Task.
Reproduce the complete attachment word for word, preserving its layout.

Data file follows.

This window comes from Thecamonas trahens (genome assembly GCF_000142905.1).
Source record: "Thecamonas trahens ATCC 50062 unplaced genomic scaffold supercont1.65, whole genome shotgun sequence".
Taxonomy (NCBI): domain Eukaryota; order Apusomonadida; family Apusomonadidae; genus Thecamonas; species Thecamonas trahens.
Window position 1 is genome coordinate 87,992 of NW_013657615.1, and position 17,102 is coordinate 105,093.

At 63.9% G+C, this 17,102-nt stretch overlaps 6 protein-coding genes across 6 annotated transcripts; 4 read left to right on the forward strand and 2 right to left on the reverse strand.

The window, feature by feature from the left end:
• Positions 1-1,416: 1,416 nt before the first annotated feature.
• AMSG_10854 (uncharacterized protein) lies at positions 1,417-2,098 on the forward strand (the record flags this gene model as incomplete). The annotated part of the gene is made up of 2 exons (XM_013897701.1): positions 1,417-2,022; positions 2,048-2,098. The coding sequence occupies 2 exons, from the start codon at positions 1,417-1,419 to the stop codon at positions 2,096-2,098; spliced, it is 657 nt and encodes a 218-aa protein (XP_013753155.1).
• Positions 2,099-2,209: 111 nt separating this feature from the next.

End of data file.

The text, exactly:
This window comes from Thecamonas trahens (genome assembly GCF_000142905.1).
Source record: "Thecamonas trahens ATCC 50062 unplaced genomic scaffold supercont1.65, whole genome shotgun sequence".
Taxonomy (NCBI): domain Eukaryota; order Apusomonadida; family Apusomonadidae; genus Thecamonas; species Thecamonas trahens.
Window position 1 is genome coordinate 87,992 of NW_013657615.1, and position 17,102 is coordinate 105,093.

At 63.9% G+C, this 17,102-nt stretch overlaps 6 protein-coding genes across 6 annotated transcripts; 4 read left to right on the forward strand and 2 right to left on the reverse strand.

The window, feature by feature from the left end:
• Positions 1-1,416: 1,416 nt before the first annotated feature.
• AMSG_10854 (uncharacterized protein) lies at positions 1,417-2,098 on the forward strand (the record flags this gene model as incomplete). The annotated part of the gene is made up of 2 exons (XM_013897701.1): positions 1,417-2,022; positions 2,048-2,098. The coding sequence occupies 2 exons, from the start codon at positions 1,417-1,419 to the stop codon at positions 2,096-2,098; spliced, it is 657 nt and encodes a 218-aa protein (XP_013753155.1).
• Positions 2,099-2,209: 111 nt separating this feature from the next.